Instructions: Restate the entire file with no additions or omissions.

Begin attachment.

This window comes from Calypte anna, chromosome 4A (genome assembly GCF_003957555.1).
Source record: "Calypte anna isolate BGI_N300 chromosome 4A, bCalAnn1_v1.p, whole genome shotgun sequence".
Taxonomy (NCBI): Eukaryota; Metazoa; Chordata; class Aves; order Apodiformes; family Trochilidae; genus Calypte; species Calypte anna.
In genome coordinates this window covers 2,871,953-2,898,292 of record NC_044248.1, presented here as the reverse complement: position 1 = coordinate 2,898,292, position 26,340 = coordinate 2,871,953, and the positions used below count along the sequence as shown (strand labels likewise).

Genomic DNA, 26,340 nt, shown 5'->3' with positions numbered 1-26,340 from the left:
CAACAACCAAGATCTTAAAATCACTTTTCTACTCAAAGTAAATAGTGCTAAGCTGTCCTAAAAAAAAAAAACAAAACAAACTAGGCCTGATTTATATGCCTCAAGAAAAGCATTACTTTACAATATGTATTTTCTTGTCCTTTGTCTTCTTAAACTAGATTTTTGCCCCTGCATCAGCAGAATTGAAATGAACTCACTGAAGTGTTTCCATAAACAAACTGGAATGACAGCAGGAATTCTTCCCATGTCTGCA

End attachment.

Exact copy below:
This window comes from Calypte anna, chromosome 4A (genome assembly GCF_003957555.1).
Source record: "Calypte anna isolate BGI_N300 chromosome 4A, bCalAnn1_v1.p, whole genome shotgun sequence".
Taxonomy (NCBI): Eukaryota; Metazoa; Chordata; class Aves; order Apodiformes; family Trochilidae; genus Calypte; species Calypte anna.
In genome coordinates this window covers 2,871,953-2,898,292 of record NC_044248.1, presented here as the reverse complement: position 1 = coordinate 2,898,292, position 26,340 = coordinate 2,871,953, and the positions used below count along the sequence as shown (strand labels likewise).

Genomic DNA, 26,340 nt, shown 5'->3' with positions numbered 1-26,340 from the left:
CAACAACCAAGATCTTAAAATCACTTTTCTACTCAAAGTAAATAGTGCTAAGCTGTCCTAAAAAAAAAAAACAAAACAAACTAGGCCTGATTTATATGCCTCAAGAAAAGCATTACTTTACAATATGTATTTTCTTGTCCTTTGTCTTCTTAAACTAGATTTTTGCCCCTGCATCAGCAGAATTGAAATGAACTCACTGAAGTGTTTCCATAAACAAACTGGAATGACAGCAGGAATTCTTCCCATGTCTGCA